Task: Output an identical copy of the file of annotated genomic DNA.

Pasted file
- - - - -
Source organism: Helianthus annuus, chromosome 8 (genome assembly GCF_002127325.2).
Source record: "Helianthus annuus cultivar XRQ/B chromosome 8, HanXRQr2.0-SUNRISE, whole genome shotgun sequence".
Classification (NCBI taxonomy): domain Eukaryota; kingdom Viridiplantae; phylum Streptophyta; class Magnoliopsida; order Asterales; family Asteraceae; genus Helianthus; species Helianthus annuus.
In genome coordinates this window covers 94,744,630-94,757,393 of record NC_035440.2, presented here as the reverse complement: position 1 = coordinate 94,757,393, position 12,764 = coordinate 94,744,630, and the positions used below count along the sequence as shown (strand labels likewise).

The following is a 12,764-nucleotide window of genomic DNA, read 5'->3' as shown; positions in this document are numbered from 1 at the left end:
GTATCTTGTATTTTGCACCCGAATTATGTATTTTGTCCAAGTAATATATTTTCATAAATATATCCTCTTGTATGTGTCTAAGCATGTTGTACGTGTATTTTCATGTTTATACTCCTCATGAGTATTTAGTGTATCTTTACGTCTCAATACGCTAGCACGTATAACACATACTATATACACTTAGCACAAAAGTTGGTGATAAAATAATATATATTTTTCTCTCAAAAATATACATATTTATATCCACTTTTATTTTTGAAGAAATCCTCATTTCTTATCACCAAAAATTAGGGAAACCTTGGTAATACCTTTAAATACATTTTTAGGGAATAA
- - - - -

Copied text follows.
Source organism: Helianthus annuus, chromosome 8 (genome assembly GCF_002127325.2).
Source record: "Helianthus annuus cultivar XRQ/B chromosome 8, HanXRQr2.0-SUNRISE, whole genome shotgun sequence".
Classification (NCBI taxonomy): domain Eukaryota; kingdom Viridiplantae; phylum Streptophyta; class Magnoliopsida; order Asterales; family Asteraceae; genus Helianthus; species Helianthus annuus.
In genome coordinates this window covers 94,744,630-94,757,393 of record NC_035440.2, presented here as the reverse complement: position 1 = coordinate 94,757,393, position 12,764 = coordinate 94,744,630, and the positions used below count along the sequence as shown (strand labels likewise).

The following is a 12,764-nucleotide window of genomic DNA, read 5'->3' as shown; positions in this document are numbered from 1 at the left end:
GTATCTTGTATTTTGCACCCGAATTATGTATTTTGTCCAAGTAATATATTTTCATAAATATATCCTCTTGTATGTGTCTAAGCATGTTGTACGTGTATTTTCATGTTTATACTCCTCATGAGTATTTAGTGTATCTTTACGTCTCAATACGCTAGCACGTATAACACATACTATATACACTTAGCACAAAAGTTGGTGATAAAATAATATATATTTTTCTCTCAAAAATATACATATTTATATCCACTTTTATTTTTGAAGAAATCCTCATTTCTTATCACCAAAAATTAGGGAAACCTTGGTAATACCTTTAAATACATTTTTAGGGAATAA